North Korean Threats Should be Taken Seriously

By Siddarth R Bagri, Opinion Writer

When Seth Rogan and James Franco released The Interview, a satirical movie about assassinating North Korea’s despotic leader Kim Jong Un, they probably expected some backlash.

It is unlikely, however, that they anticipated most of it coming from the supreme leader himself, backed up by threats of “merciless retaliation”, as reported by the BCC.

Most people wrote this off as empty threats from a country living on the fringes of civilization, but Sony, which had suffered a massive cyber-attack and threats of terrorism, felt frightened enough to stop the movie from being released.

Though the ensuing uproar led Sony to back down and release it, this international exchange highlighted North Korea’s savage threats combined with their growing capabilities, and the world’s continuing indifference to them.

For decades North Korea’s primitive technology and periodic failures have kept them from following through on their threats to turn Seoul and Manhattan into a “sea of fire”, as stated in the Economist.

However, North Korean scientists have proven that they can learn from their mistakes. In the two years since the movie fiasco, North Korea’s nuclear program has continued to make steady progress.

In January they successfully conducted their fourth nuclear test and claimed that they had detonated a hydrogen bomb; though most experts believe that it was actually a powered-up atomic bomb.

One month later they successfully launched a satellite into space, though it is fair to mention that it is non-functional. That said, it’s important to understand North Korean history.

North Korea’s nuclear ambitions really began to accelerate in the early 1990’s. According to The Economist, Kim Jong-Il, North Korea’s previous ruler and Kim Jong Un’s father, threatened to withdraw from the nuclear Non-Proliferation Treaty (NPT).

Bill Clinton managed to placate him by promising economic aid, the easing of sanctions, and two proliferation-resistant nuclear reactors (reactors that cannot produce weapons-grade nuclear material).

However, North Korea regularly disregarded the agreement and it collapsed in 2002. In 2003, North Korea announced that it had acquired nuclear weapons and formally left the NPT.

Today, North Korea is thought to have 20 nuclear warheads and last year they claimed that they had successfully miniaturized one, meaning that they can fit it onto an intercontinental ballistic missile (ICBM).

Although they currently lack the technology to launch missiles, this year has been unprecedented in missile testing and considering how far North Korea has come despite all its setbacks, it would be naïve to assume that they cannot eventually succeed. According to 38 North, a website covering North Korea from John Hopkins University, North Korea may be able to strike the continental United States within America’s next two presidential terms.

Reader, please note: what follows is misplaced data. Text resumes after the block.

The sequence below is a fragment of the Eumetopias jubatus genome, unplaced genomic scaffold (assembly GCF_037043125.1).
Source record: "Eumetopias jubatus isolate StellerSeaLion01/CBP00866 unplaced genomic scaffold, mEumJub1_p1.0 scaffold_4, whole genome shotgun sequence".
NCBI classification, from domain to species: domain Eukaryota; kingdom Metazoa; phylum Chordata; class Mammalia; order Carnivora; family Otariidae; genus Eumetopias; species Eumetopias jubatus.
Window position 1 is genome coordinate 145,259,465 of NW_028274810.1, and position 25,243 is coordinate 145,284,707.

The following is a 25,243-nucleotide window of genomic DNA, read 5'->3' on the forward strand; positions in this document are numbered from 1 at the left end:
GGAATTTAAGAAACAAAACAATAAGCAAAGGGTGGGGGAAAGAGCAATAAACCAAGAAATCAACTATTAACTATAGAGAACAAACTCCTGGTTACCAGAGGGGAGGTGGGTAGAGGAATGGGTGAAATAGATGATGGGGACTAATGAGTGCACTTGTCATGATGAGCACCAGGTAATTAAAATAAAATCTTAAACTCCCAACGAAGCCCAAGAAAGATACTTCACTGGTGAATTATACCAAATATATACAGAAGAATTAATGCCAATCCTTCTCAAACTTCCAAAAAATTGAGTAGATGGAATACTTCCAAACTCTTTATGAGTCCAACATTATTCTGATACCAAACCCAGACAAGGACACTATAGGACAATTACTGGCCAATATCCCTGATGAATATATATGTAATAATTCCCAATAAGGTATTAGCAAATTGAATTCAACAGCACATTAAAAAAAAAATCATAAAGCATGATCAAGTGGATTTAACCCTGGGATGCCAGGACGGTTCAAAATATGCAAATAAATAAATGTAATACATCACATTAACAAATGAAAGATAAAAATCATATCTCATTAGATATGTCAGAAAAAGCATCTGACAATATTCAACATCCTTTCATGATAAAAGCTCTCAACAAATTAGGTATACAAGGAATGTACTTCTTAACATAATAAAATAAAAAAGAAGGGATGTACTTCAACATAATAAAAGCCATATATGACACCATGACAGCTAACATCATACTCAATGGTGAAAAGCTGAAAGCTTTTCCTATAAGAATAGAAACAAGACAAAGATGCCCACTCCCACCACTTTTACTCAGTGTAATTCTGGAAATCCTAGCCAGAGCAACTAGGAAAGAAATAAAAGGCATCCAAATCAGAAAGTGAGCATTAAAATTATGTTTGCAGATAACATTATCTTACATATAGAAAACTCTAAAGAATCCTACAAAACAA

Policy makers have avoided this problem because they know there is no acceptable way to deal with it. Deterrence can only work under the assumption that all actors involved are rational, and given Kim Jong Un’s brazen rhetoric, he has proven to be anything but “rational”.

According to The Economist, 90% of North Korean trade is with China, and although China is dissatisfied with their nuclear program and abrasiveness, they do not want the regime to collapse.

If that were to happen, there would be a refugee crisis on the Chinese/North Korean border (the border with South Korea is littered with landmines) and China would lose a buffer state between the US and South Korean forces. Due to the nature of North Korean trade, sanctions only have limited effectiveness. If the regime was faced with an existential threat like an American invasion, Mr. Kim would have every incentive to use his nuclear arsenal. America would be wise to take this threat seriously and consider the possibility of a necessary invasion.

China is loath to talk about this possibility and America, haunted by Iraq, is afraid to publically jump to conclusions about the North’s nuclear capabilities.

South Korea, with help from America, has begun installing Terminal High Altitude Area Defense (THAAD) missiles around vulnerable areas, but there has been a domestic backlash.

All sides must face reality and consider the uncomfortable eventuality of a full-fledged nuclear North Korea and what that would mean for Kim Jong Un’s regime.

The next time they threaten to level cities over a movie, we will not have the luxury of brushing them off.     

A version of this article appeared in the Tuesday, September 27th print edition.

Contact Siddarth at

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